1. >This is great! Since I am not "on the other side" yet, I don't know what I will need. But I trust all those who have gone before me and look forward to hearing more about this project!

  2. >YES!!! Support is soo very key. I was just talking last night about providing a "postpartum" Doula service for adopting families. There does seem to be a huge agpping hole where that type of service should be….or even the awareness that families will need them (so much focus on gatcha day or preconcieved notions of what things will be like) One request that I would say is to create a links/resource blog/website and have a wedgit that people could add to their blogs. that way when newbies (like me) are in the waiting stage or parents in the trenches are in need these things are easy to access. Cheering you on!

  3. >Our social worker directed us toward a group of therapists who work almost exclusively with adoption and foster related issues with kids, especially attachment and bonding. They have saved my life! I wish there were services like that provided to everyone. We live in a rural area near a medium sized city, and I would love some way to meet other parents who have adopted from Ethiopia. There aren't that many here.

  4. >In Columbus, Ohio a wonderful lady on her own started getting families who adopted/is adopting/or is considering adopting from Ethiopia together once a month at an Ethiopian restaurant for dinner.For us, this is a great resource. We went before traveling and after. We look forward to these Sundays because it gives us family time and is good for Martin to know our family is just as 'normal' as anyone else. And there is no better resource than other families who have or is experiencing the same ups & downs.

  5. >great list! it's very thorough… can't think of much to add. I guess i would elaborate on the mentoring bit… having a list of local families who are willing to answer an email or phone call from another adoptive family in crisis or in need. Possibly several lists of families willing to be there for others… like (1) families who adopted physical special needs (2) families who adopted emotional/mental special needs (3) families who adopted children age 0-2 (4) families who adopted children age 3-6… etc etc… that way families in the midst of the process or home and needing support could start with a friendly voice of a family who had a very similar experience… hope that helps?b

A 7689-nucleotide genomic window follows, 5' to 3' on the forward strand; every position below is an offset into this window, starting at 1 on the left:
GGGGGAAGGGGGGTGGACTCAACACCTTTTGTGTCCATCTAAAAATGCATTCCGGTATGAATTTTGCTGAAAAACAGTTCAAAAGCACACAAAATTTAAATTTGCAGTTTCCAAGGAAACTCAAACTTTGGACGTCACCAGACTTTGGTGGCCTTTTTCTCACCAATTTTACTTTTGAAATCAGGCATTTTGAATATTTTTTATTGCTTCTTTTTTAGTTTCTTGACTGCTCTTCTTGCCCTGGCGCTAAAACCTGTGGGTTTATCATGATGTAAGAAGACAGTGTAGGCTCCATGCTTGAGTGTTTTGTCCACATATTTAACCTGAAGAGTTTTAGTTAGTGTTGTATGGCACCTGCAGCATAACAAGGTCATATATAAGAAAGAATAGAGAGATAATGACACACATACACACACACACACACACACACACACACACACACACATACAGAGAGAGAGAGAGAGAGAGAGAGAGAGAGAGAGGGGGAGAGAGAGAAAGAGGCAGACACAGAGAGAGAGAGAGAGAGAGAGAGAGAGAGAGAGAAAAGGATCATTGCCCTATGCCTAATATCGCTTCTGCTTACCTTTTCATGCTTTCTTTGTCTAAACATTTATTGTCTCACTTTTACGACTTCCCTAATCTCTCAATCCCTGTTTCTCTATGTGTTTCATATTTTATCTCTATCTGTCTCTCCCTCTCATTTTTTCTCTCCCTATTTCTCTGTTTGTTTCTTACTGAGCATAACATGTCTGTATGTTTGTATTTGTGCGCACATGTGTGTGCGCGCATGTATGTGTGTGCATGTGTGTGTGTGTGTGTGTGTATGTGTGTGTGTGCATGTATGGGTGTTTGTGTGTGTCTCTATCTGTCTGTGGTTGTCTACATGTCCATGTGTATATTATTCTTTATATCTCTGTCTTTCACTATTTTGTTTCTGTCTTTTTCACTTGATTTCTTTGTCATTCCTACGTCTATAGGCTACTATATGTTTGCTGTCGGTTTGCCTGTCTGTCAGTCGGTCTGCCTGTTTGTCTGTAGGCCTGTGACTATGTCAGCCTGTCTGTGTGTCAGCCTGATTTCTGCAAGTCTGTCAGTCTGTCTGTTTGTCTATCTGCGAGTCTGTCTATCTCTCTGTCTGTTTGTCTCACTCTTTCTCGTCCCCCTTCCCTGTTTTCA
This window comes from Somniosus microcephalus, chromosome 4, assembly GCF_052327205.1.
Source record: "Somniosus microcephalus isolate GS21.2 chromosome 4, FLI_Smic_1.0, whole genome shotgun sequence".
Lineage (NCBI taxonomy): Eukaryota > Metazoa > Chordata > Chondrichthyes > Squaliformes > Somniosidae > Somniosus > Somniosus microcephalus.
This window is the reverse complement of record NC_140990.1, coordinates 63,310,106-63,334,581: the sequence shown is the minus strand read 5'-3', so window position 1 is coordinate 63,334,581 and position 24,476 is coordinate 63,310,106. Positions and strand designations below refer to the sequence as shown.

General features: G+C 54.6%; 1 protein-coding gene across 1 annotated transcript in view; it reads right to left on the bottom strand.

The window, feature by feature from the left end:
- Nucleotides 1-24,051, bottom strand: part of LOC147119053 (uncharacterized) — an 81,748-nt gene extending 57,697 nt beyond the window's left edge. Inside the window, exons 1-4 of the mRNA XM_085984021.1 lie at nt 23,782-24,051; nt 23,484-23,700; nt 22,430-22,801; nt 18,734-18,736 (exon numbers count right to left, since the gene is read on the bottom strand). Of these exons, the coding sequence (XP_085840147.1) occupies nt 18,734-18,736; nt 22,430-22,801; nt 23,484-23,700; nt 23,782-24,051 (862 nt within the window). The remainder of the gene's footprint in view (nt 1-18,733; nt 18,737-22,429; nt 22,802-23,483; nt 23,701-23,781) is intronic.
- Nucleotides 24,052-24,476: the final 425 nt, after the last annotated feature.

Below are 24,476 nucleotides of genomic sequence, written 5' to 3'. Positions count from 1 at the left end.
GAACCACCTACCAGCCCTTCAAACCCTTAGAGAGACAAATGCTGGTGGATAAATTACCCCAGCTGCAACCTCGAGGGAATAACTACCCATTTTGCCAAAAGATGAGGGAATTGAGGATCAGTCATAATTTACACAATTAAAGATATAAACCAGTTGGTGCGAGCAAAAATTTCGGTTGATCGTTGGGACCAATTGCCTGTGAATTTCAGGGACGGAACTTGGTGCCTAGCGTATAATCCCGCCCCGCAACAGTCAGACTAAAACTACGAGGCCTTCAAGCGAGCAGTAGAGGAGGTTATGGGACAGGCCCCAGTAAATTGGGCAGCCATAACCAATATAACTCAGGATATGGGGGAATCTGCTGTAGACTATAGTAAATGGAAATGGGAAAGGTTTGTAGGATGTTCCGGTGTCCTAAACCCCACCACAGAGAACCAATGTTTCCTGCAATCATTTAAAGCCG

6. >Thank you all! Great ideas! I think the mentoring ones, becca, are very close to MY heart as well. I've used those exact things and those calls to my dear friends have helped me more than I can say. I hope to do that for anyone else needing it too….just fyi to anyone out there, I'm happy to listen and talk….. but all great suggestions and will add to our list. KEep them coming!

  7. >Having adopted the strong willed toddler has been a challenge. We have gone through the "typical" toddler adoption scenarios, but have struggled with a lot that we never heard or read about prior to homecoming. Things like, how to handle the toddler who is defensive and a bit "rough". How do you deal with a bad attitude that was obviously there before placement and doesn't seem to be disappearing any time soon? We longed to read some good, Godly council on these topics and found minimal info. It is great and a huge blessings to have great blogger friends (like you!) to go to for help, ideas, support, etc. Great idea on helping organize this! Melissa

  8. >How to make time for yourself as a mom, when you're helping the whole family adjust and you're not sleeping at night(because your newly adopted child is not)?Also, how to make time for you marriage when you are both so tired and don't want to leave your newly adopted child?thanks!